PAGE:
MemberJuly 1, 2021 at 8:54 am::
The dogs are sweating. Sweating is the body’s response to heat when sweat glands release salt water. When water evaporates, it absorbs energy, cooling the body in the process. Although dogs do not sweat as much and look as humans do, they certainly have sweat glands that produce sweat in response to heat. The problem is that most dogs are covered with thick fur, so the sweat hidden in the fur will catch the wool, fail to disappear, and therefore fail to cool the dog too much. Because of this, it is best for dogs to have sweat glands where there is less hair. For this reason, most of a dog’s sweat glands are in the pockets of its feet and on its nose. On a hot day you can see the dog leaving a trail of wet feet as it walks on a smooth and dry surface. That’s a dog’s sweat.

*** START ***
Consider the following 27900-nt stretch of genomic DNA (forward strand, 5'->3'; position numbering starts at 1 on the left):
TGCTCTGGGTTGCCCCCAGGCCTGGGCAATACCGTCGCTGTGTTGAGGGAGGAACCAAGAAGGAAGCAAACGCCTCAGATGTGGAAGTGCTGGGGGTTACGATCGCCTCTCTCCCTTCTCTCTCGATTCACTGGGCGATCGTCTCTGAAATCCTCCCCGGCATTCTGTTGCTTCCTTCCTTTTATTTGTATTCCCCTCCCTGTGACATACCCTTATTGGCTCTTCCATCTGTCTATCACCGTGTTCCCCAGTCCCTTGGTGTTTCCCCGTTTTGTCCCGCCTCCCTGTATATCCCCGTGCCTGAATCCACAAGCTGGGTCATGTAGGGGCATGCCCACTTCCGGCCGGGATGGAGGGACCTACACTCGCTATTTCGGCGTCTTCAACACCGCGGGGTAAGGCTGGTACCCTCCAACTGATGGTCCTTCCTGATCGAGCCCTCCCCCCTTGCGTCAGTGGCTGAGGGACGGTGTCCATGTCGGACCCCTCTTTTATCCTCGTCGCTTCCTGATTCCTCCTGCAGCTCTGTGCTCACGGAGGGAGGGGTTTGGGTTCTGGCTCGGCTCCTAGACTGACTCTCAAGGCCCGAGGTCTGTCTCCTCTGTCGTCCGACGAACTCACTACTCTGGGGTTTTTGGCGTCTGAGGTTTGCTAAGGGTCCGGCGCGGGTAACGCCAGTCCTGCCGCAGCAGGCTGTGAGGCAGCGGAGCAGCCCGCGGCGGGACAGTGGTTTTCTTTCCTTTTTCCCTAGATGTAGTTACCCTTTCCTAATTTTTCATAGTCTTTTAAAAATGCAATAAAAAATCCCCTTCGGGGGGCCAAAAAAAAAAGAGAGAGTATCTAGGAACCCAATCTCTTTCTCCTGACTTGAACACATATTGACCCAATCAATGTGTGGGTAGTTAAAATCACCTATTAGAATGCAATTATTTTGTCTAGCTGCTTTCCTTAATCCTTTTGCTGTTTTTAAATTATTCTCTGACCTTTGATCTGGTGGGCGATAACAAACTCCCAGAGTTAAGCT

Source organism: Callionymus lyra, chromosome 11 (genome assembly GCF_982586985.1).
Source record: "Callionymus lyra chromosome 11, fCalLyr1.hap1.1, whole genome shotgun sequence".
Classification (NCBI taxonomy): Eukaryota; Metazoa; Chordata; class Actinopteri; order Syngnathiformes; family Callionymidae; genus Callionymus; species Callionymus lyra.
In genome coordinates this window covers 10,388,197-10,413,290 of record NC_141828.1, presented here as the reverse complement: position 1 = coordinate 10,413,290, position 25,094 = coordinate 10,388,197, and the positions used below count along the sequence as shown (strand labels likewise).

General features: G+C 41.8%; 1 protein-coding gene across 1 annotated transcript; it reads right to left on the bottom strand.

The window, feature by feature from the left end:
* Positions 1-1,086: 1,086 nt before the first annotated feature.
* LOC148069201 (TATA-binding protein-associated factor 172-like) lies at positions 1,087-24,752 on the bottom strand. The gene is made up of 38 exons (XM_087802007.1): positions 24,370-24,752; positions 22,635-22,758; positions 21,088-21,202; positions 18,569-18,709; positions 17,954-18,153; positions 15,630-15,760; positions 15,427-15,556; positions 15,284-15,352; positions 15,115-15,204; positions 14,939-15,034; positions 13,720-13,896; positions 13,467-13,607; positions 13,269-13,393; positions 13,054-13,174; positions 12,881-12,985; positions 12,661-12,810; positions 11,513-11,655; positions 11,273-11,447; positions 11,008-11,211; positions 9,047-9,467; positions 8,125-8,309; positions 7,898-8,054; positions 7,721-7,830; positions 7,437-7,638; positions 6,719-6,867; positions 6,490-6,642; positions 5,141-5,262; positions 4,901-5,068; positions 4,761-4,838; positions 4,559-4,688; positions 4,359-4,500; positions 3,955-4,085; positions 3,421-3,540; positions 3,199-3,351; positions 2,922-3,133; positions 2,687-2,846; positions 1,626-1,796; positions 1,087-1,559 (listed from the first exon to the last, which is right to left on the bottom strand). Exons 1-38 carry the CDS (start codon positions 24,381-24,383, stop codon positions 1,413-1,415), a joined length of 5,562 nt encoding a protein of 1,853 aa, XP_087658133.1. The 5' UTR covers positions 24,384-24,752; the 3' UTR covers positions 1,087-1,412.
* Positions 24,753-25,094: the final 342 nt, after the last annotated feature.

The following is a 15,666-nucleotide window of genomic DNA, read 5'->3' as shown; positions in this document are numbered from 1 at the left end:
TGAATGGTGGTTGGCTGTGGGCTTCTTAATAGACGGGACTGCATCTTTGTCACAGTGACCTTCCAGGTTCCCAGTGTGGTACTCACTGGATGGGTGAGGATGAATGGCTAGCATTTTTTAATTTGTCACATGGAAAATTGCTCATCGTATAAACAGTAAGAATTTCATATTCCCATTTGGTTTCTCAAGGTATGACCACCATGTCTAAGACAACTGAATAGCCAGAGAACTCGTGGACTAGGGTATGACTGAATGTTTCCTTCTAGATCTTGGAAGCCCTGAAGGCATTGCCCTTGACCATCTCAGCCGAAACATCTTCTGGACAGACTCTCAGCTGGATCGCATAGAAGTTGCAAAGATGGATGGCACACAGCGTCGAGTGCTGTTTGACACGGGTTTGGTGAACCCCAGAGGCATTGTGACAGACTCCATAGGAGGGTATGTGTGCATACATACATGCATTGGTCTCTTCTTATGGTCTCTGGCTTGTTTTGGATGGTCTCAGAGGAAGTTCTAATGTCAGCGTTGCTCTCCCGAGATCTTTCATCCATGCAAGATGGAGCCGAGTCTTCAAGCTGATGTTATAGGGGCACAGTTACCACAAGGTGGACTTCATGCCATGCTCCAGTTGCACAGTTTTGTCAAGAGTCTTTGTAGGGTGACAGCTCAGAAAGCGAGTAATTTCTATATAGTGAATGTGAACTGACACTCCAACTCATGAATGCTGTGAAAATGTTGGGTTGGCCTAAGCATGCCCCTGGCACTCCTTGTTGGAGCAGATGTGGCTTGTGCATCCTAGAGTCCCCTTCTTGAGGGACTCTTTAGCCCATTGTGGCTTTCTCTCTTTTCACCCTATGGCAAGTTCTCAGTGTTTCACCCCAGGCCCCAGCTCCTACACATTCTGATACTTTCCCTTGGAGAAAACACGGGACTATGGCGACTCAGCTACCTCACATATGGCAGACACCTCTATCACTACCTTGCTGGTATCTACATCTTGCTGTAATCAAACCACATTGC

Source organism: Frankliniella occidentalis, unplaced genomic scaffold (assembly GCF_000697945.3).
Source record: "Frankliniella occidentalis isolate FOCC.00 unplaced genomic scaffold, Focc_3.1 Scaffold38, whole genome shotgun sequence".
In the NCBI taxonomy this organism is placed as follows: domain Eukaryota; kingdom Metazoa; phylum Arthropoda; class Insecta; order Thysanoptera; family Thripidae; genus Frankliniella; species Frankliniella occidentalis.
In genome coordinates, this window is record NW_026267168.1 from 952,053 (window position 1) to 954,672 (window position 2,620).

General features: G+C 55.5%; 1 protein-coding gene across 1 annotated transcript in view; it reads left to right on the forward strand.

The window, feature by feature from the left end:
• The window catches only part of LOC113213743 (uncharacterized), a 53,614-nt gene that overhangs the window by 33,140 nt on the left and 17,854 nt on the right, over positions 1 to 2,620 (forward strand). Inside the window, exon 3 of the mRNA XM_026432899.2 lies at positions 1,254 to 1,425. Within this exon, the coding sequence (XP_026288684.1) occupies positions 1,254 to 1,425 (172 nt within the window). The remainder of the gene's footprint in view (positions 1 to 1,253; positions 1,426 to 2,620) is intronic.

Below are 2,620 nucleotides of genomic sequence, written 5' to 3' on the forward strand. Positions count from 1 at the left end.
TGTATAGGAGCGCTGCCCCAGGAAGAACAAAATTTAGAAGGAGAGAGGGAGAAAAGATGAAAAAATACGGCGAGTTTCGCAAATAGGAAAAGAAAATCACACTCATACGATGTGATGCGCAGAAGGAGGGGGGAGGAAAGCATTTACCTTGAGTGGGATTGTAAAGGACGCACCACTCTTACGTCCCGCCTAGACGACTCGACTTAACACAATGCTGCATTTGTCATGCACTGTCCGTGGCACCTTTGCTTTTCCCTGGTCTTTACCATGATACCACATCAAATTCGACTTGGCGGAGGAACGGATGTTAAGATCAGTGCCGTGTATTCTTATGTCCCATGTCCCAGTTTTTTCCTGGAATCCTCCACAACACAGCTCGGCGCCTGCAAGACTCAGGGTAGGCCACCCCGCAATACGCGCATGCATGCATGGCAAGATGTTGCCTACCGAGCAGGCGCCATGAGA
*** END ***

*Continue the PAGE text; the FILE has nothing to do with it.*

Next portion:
Since there are very few active areas for dogs to get sweat glands that cool the body compared to humans, dogs have to rely on another method to stay cool. The first way to cool the dogs is to breathe. By breathing in air over the wet areas of the mouth and inner lungs, dog trousers accelerate evaporating cooling in the same way that the wind blows on the sweaty skin of a person. Dogs have different types of sweat all over their body. But the sweat released from these glands is used to withstand the rapid rise in temperatures in the skin that can lead to burns, not cooling the whole body.
The Bookbook of Small Animal Surgery, edited by Douglas H. Slatter, states: “Merocrine glands are compact, simple, and glandular glands found mainly in dog tracks; they shed directly on the surface of the skin. on the furry skin of dogs and cats [apocrine glands] do not participate in the central thermoregulatory process but protect the skin from excessive temperature growth. “